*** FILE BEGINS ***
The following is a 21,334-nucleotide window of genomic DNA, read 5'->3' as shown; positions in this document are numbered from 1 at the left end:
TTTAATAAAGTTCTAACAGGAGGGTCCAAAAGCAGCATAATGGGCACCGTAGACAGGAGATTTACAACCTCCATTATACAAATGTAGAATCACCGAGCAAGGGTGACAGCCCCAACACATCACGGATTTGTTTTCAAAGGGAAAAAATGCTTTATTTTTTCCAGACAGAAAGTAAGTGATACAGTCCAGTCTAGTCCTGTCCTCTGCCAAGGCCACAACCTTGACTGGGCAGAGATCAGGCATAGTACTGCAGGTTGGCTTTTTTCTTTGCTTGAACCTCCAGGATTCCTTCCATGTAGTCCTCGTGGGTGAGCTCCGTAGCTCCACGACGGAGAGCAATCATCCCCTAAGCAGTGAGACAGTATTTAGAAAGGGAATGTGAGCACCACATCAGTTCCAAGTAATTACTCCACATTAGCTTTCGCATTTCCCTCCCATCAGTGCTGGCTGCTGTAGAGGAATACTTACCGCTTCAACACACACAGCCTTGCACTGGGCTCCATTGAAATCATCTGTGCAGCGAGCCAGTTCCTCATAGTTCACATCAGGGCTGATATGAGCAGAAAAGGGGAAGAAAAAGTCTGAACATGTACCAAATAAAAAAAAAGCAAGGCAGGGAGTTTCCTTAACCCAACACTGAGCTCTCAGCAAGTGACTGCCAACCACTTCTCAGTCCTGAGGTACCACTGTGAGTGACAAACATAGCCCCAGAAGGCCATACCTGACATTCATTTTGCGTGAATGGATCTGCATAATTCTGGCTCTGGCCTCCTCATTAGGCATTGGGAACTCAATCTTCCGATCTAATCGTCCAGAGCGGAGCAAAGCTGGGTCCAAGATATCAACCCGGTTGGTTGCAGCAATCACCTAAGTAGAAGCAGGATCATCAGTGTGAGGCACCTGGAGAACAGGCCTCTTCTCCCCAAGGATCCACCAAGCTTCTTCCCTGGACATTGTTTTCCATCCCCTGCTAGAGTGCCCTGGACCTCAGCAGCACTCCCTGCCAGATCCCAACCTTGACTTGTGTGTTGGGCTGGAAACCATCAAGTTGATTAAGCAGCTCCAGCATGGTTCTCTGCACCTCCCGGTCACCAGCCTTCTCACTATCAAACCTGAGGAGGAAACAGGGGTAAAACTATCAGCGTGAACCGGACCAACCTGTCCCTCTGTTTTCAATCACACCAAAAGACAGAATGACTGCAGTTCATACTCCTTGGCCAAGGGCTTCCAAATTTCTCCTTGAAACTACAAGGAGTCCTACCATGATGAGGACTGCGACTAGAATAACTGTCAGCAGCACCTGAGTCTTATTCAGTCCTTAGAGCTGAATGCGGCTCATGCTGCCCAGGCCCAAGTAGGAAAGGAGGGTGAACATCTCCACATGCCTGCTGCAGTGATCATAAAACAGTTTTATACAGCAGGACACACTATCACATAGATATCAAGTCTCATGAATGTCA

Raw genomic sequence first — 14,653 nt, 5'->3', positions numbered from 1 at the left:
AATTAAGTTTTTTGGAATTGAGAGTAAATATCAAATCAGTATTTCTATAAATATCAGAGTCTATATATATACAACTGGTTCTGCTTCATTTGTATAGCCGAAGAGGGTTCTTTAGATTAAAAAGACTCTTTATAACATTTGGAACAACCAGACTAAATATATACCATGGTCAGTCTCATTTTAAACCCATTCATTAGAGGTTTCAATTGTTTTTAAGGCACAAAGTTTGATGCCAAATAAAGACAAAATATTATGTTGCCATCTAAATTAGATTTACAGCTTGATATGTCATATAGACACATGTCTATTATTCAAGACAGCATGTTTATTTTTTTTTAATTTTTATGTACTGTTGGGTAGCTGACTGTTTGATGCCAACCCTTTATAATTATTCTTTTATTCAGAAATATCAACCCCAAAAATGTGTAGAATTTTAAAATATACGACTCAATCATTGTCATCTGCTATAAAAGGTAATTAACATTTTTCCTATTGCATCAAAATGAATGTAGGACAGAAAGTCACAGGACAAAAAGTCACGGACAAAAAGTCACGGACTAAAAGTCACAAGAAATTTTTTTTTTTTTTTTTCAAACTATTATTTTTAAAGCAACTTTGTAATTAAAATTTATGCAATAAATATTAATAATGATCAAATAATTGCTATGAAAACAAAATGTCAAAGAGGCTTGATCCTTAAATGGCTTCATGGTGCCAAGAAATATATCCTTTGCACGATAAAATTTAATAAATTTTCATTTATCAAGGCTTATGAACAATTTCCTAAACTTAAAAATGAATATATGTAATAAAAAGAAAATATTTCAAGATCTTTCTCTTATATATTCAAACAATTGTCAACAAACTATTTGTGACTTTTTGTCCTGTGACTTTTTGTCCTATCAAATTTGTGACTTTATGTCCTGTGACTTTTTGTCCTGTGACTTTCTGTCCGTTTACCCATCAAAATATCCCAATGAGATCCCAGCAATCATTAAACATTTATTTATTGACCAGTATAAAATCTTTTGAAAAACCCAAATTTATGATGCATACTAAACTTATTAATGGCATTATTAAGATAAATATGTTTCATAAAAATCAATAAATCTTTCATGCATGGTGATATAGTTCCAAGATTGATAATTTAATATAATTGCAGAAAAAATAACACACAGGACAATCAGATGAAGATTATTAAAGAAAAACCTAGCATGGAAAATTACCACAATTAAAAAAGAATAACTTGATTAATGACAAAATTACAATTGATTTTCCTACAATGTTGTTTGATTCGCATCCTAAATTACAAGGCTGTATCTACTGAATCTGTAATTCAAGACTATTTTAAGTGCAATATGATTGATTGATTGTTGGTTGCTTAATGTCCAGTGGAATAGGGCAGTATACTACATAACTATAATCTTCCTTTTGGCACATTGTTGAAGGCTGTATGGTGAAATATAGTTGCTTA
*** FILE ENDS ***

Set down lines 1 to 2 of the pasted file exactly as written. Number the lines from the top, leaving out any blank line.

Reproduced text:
The following is a 21,334-nucleotide window of genomic DNA, read 5'->3' as shown; positions in this document are numbered from 1 at the left end:
TTTAATAAAGTTCTAACAGGAGGGTCCAAAAGCAGCATAATGGGCACCGTAGACAGGAGATTTACAACCTCCATTATACAAATGTAGAATCACCGAGCAAGGGTGACAGCCCCAACACATCACGGATTTGTTTTCAAAGGGAAAAAATGCTTTATTTTTTCCAGACAGAAAGTAAGTGATACAGTCCAGTCTAGTCCTGTCCTCTGCCAAGGCCACAACCTTGACTGGGCAGAGATCAGGCATAGTACTGCAGGTTGGCTTTTTTCTTTGCTTGAACCTCCAGGATTCCTTCCATGTAGTCCTCGTGGGTGAGCTCCGTAGCTCCACGACGGAGAGCAATCATCCCCTAAGCAGTGAGACAGTATTTAGAAAGGGAATGTGAGCACCACATCAGTTCCAAGTAATTACTCCACATTAGCTTTCGCATTTCCCTCCCATCAGTGCTGGCTGCTGTAGAGGAATACTTACCGCTTCAACACACACAGCCTTGCACTGGGCTCCATTGAAATCATCTGTGCAGCGAGCCAGTTCCTCATAGTTCACATCAGGGCTGATATGAGCAGAAAAGGGGAAGAAAAAGTCTGAACATGTACCAAATAAAAAAAAAGCAAGGCAGGGAGTTTCCTTAACCCAACACTGAGCTCTCAGCAAGTGACTGCCAACCACTTCTCAGTCCTGAGGTACCACTGTGAGTGACAAACATAGCCCCAGAAGGCCATACCTGACATTCATTTTGCGTGAATGGATCTGCATAATTCTGGCTCTGGCCTCCTCATTAGGCATTGGGAACTCAATCTTCCGATCTAATCGTCCAGAGCGGAGCAAAGCTGGGTCCAAGATATCAACCCGGTTGGTTGCAGCAATCACCTAAGTAGAAGCAGGATCATCAGTGTGAGGCACCTGGAGAACAGGCCTCTTCTCCCCAAGGATCCACCAAGCTTCTTCCCTGGACATTGTTTTCCATCCCCTGCTAGAGTGCCCTGGACCTCAGCAGCACTCCCTGCCAGATCCCAACCTTGACTTGTGTGTTGGGCTGGAAACCATCAAGTTGATTAAGCAGCTCCAGCATGGTTCTCTGCACCTCCCGGTCACCAGCCTTCTCACTATCAAACCTGAGGAGGAAACAGGGGTAAAACTATCAGCGTGAACCGGACCAACCTGTCCCTCTGTTTTCAATCACACCAAAAGACAGAATGACTGCAGTTCATACTCCTTGGCCAAGGGCTTCCAAATTTCTCCTTGAAACTACAAGGAGTCCTACCATGATGAGGACTGCGACTAGAATAACTGTCAGCAGCACCTGAGTCTTATTCAGTCCTTAGAGCTGAATGCGGCTCATGCTGCCCAGGCCCAAGTAGGAAAGGAGGGTGAACATCTCCACATGCCTGCTGCAGTGATCATAAAACAGTTTTATACAGCAGGACACACTATCACATAGATATCAAGTCTCATGAATGTCA